Jeremiah 7:? The Israelites? "Edifice Complex"
The prophet takes on the people's mistaken assumption that they can safely persist in unethical behavior--and that God would never destroy the Temple.
Jeremiah 26 retells the Temple sermon and includes the details of the response:
"Now it came to pass, when Jeremiah had finished speaking…that the priests and the prophets and all the people grabbed him and said, 'You shall surely die! Why have you prophesied in God's name that this house will be like Shiloh…'"
This is not the only time when Jeremiah's life is threatened; one can only wonder what would motivate him to continue to try to intercede for Israel.
Bitter Rebuke, Then Consolation
Chapter 7 concludes with a series of brief statements condemning Israel's behavior, and, in particular Israel's idolatry and disregard of God's message. The final verse presents a particularly bitter image:
"Then will I cause to cease from the cities of Judah and from the streets of Jerusalem, the voice of joy and the voice of gladness, the voice of the bridegroom and the voice of the bride, for the land shall be desolate" (7:34).
This image becomes a trope for Jeremiah. Twice more in the book is the image repeated negatively; the first time, when Jeremiah is commanded himself not to marry since any resulting children would have to suffer through the coming disaster (16:9), and the second time when the seventy years of captivity is foretold (25:10). The third time, Jeremiah repeats the image in the positive, establishing the language which is adopted by Jewish liturgy as the final of the seven blessings of the wedding ceremony:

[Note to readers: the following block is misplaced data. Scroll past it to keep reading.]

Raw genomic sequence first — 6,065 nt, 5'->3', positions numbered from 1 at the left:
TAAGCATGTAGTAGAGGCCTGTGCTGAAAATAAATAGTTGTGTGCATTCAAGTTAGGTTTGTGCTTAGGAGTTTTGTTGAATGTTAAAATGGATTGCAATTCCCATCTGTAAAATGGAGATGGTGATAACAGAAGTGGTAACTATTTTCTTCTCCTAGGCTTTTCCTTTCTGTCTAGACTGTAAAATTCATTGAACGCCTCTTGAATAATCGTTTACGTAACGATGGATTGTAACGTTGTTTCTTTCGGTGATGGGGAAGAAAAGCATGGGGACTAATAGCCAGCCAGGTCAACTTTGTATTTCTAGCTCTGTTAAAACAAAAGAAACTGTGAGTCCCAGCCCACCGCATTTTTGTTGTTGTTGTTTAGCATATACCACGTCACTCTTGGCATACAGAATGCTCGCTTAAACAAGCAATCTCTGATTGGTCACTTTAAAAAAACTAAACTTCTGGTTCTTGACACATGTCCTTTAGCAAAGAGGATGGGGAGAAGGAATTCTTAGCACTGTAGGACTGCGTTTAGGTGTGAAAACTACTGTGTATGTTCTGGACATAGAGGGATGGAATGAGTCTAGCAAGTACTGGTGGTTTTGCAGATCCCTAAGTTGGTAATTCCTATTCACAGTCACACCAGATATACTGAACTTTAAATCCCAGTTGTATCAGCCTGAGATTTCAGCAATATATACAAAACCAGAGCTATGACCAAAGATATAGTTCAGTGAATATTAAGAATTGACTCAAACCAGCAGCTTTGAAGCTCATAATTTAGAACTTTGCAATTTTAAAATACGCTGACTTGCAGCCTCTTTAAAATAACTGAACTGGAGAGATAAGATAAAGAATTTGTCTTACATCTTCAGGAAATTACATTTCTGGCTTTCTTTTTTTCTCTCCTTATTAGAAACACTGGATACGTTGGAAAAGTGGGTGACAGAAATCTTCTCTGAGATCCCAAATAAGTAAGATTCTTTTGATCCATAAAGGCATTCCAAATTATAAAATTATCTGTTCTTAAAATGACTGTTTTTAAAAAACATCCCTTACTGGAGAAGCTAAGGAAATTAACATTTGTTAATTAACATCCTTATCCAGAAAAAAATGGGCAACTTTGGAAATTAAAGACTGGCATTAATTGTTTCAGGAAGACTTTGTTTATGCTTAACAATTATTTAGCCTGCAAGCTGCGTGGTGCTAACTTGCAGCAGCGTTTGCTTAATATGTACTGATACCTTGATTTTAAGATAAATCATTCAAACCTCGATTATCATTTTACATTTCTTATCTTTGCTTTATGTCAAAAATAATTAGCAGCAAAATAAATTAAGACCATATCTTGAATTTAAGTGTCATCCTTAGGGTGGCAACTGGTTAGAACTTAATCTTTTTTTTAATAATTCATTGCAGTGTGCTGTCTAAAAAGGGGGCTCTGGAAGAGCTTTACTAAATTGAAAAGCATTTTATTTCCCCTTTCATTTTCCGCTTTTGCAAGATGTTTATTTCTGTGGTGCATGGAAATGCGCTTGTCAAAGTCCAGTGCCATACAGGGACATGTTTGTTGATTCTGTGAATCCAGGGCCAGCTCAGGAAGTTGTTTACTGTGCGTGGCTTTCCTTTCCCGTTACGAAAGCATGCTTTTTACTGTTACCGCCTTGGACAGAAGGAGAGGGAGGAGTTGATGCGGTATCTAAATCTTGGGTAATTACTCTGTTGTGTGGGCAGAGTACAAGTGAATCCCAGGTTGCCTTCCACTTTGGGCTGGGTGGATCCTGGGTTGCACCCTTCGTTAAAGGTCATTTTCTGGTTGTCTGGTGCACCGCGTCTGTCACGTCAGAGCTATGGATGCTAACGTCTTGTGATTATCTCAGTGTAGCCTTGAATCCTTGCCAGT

"Once again will it be heard…in the cities of Judah and in the streets of Jerusalem…the voice of joy and the voice of gladness, the voice of the bridegroom and the voice of bride…For I will cause the captivity of the land to return as in the beginning, says the Lord" (33:10-11).
This image of consolation seems strange after reading the harsh condemnations of chapter seven. Indeed, some scholars have even questioned whether all of the consolatory materials in Jeremiah are original to the book and not later accretions. On the other hand, perhaps Jeremiah's ongoing prayers on behalf of the people of Israel actually had some positive result. Or perhaps the assumption of the people in the Temple courtyard that some kind of forgiveness would come was correct, but misplaced. The Temple cannot be counted on as a source of forgiveness and restoration, but God can be.
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